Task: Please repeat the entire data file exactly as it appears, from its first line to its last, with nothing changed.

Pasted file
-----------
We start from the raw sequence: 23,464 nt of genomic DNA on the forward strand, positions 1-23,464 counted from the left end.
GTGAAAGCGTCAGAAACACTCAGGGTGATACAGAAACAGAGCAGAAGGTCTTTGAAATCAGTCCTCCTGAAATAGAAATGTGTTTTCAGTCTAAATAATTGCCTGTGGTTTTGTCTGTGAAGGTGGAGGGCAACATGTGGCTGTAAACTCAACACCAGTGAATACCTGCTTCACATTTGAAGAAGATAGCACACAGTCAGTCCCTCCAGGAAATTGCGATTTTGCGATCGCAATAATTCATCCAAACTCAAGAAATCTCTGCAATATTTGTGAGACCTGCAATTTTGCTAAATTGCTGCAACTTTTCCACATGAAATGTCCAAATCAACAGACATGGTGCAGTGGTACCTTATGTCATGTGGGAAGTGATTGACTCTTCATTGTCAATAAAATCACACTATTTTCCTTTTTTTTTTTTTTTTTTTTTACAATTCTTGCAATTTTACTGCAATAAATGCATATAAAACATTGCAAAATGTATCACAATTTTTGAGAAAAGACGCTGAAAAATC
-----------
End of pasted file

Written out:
We start from the raw sequence: 23,464 nt of genomic DNA on the forward strand, positions 1-23,464 counted from the left end.
GTGAAAGCGTCAGAAACACTCAGGGTGATACAGAAACAGAGCAGAAGGTCTTTGAAATCAGTCCTCCTGAAATAGAAATGTGTTTTCAGTCTAAATAATTGCCTGTGGTTTTGTCTGTGAAGGTGGAGGGCAACATGTGGCTGTAAACTCAACACCAGTGAATACCTGCTTCACATTTGAAGAAGATAGCACACAGTCAGTCCCTCCAGGAAATTGCGATTTTGCGATCGCAATAATTCATCCAAACTCAAGAAATCTCTGCAATATTTGTGAGACCTGCAATTTTGCTAAATTGCTGCAACTTTTCCACATGAAATGTCCAAATCAACAGACATGGTGCAGTGGTACCTTATGTCATGTGGGAAGTGATTGACTCTTCATTGTCAATAAAATCACACTATTTTCCTTTTTTTTTTTTTTTTTTTTTACAATTCTTGCAATTTTACTGCAATAAATGCATATAAAACATTGCAAAATGTATCACAATTTTTGAGAAAAGACGCTGAAAAATC